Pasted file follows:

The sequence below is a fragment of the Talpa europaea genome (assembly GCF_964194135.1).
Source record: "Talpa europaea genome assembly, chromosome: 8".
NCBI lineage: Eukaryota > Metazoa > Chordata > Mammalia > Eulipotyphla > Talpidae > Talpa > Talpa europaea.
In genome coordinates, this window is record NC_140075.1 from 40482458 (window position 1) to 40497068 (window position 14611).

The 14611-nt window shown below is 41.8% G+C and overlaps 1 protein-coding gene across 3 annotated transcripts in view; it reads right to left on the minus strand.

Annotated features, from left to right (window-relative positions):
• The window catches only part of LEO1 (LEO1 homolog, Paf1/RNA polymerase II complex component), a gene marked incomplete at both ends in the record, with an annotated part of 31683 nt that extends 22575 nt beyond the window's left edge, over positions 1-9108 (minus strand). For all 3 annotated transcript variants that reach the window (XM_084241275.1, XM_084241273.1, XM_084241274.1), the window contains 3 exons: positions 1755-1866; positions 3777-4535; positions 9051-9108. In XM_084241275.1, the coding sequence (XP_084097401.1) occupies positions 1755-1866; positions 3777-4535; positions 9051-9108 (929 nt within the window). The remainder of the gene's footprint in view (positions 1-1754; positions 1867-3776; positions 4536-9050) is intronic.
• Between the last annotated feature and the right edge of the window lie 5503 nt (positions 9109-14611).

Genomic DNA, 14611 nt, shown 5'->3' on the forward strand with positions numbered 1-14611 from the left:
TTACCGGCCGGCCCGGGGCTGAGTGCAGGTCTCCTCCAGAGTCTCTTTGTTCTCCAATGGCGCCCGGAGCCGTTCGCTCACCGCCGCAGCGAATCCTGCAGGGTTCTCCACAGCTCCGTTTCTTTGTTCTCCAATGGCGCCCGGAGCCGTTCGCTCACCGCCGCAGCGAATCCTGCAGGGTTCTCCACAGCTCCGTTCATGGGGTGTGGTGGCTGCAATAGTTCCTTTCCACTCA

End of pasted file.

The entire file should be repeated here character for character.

The sequence below is a fragment of the Talpa europaea genome (assembly GCF_964194135.1).
Source record: "Talpa europaea genome assembly, chromosome: 8".
NCBI lineage: Eukaryota > Metazoa > Chordata > Mammalia > Eulipotyphla > Talpidae > Talpa > Talpa europaea.
In genome coordinates, this window is record NC_140075.1 from 40482458 (window position 1) to 40497068 (window position 14611).

The 14611-nt window shown below is 41.8% G+C and overlaps 1 protein-coding gene across 3 annotated transcripts in view; it reads right to left on the minus strand.

Annotated features, from left to right (window-relative positions):
• The window catches only part of LEO1 (LEO1 homolog, Paf1/RNA polymerase II complex component), a gene marked incomplete at both ends in the record, with an annotated part of 31683 nt that extends 22575 nt beyond the window's left edge, over positions 1-9108 (minus strand). For all 3 annotated transcript variants that reach the window (XM_084241275.1, XM_084241273.1, XM_084241274.1), the window contains 3 exons: positions 1755-1866; positions 3777-4535; positions 9051-9108. In XM_084241275.1, the coding sequence (XP_084097401.1) occupies positions 1755-1866; positions 3777-4535; positions 9051-9108 (929 nt within the window). The remainder of the gene's footprint in view (positions 1-1754; positions 1867-3776; positions 4536-9050) is intronic.
• Between the last annotated feature and the right edge of the window lie 5503 nt (positions 9109-14611).

Genomic DNA, 14611 nt, shown 5'->3' on the forward strand with positions numbered 1-14611 from the left:
TTACCGGCCGGCCCGGGGCTGAGTGCAGGTCTCCTCCAGAGTCTCTTTGTTCTCCAATGGCGCCCGGAGCCGTTCGCTCACCGCCGCAGCGAATCCTGCAGGGTTCTCCACAGCTCCGTTTCTTTGTTCTCCAATGGCGCCCGGAGCCGTTCGCTCACCGCCGCAGCGAATCCTGCAGGGTTCTCCACAGCTCCGTTCATGGGGTGTGGTGGCTGCAATAGTTCCTTTCCACTCA